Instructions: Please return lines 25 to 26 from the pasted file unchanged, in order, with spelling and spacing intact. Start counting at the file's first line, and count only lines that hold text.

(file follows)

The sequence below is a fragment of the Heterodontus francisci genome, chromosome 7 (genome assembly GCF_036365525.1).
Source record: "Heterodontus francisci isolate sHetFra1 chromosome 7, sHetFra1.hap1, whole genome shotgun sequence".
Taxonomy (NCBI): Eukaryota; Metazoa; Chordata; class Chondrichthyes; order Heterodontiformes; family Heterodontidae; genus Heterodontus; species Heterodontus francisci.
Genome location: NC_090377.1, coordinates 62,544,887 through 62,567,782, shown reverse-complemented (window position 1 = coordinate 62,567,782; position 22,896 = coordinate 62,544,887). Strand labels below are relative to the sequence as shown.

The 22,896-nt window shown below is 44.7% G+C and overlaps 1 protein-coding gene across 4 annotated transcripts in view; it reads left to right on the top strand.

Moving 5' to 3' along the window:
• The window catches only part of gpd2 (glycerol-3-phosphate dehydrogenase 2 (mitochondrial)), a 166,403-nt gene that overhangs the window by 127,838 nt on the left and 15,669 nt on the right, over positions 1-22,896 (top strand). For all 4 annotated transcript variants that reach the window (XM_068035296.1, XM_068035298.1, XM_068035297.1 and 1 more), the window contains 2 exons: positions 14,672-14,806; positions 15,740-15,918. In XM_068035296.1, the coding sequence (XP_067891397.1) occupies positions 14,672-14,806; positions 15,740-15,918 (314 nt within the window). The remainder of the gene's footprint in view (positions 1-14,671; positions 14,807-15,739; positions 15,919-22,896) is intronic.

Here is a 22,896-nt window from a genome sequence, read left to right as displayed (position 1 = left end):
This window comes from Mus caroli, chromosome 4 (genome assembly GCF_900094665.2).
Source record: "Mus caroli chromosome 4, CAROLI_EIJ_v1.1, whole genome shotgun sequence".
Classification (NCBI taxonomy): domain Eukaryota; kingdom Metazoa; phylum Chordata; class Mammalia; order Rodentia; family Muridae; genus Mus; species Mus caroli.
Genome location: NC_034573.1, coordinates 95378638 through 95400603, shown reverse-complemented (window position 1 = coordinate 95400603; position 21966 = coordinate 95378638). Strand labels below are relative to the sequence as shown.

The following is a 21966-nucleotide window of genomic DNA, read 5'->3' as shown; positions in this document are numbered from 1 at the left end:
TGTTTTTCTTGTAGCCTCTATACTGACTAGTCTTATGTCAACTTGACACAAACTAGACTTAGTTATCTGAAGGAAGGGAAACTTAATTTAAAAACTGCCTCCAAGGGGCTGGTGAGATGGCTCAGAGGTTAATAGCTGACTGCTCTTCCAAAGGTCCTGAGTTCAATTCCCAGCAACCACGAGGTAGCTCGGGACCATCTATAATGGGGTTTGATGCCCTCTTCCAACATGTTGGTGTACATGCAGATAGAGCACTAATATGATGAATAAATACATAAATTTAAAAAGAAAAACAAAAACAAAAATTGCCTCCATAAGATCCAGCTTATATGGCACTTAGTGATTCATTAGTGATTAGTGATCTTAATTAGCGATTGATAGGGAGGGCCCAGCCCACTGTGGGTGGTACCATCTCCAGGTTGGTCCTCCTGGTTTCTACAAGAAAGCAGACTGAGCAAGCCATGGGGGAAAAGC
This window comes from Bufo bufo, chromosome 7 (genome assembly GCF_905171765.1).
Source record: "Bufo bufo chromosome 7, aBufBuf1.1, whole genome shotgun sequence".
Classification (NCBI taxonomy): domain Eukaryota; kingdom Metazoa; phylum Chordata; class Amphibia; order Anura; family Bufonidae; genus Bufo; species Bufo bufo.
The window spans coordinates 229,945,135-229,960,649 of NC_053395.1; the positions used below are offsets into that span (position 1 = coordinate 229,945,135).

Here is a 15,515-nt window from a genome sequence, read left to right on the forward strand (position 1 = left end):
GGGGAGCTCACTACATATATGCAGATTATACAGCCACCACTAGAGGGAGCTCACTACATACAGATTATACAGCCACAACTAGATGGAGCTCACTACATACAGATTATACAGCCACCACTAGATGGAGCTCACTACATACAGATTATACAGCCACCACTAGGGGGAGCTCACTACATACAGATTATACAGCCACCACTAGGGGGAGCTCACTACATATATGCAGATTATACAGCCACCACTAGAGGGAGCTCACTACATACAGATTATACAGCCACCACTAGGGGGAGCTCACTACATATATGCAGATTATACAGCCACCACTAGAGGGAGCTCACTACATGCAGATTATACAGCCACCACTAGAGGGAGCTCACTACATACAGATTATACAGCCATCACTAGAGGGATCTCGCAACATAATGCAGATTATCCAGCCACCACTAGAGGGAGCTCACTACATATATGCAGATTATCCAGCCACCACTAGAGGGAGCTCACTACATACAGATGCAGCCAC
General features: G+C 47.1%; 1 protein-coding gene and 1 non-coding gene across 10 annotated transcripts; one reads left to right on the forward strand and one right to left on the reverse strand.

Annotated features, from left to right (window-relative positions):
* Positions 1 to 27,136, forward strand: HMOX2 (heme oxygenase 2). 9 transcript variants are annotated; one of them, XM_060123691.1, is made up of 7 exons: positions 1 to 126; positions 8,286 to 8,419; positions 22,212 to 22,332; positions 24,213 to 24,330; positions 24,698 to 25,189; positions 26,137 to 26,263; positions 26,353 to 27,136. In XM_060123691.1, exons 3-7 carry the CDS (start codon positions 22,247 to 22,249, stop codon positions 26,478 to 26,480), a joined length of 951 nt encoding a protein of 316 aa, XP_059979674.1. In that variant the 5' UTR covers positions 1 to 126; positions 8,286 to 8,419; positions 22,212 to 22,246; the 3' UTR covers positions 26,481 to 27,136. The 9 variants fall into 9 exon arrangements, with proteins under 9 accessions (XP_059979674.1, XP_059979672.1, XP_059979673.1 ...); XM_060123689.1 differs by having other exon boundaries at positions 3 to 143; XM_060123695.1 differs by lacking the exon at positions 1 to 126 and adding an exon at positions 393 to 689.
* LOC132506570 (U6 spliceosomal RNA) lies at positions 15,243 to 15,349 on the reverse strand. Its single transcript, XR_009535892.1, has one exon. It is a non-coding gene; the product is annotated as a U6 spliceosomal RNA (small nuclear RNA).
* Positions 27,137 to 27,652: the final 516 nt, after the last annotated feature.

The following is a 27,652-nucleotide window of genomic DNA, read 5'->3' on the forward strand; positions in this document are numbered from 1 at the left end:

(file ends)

* Positions 27,137 to 27,652: the final 516 nt, after the last annotated feature.

The following is a 27,652-nucleotide window of genomic DNA, read 5'->3' on the forward strand; positions in this document are numbered from 1 at the left end: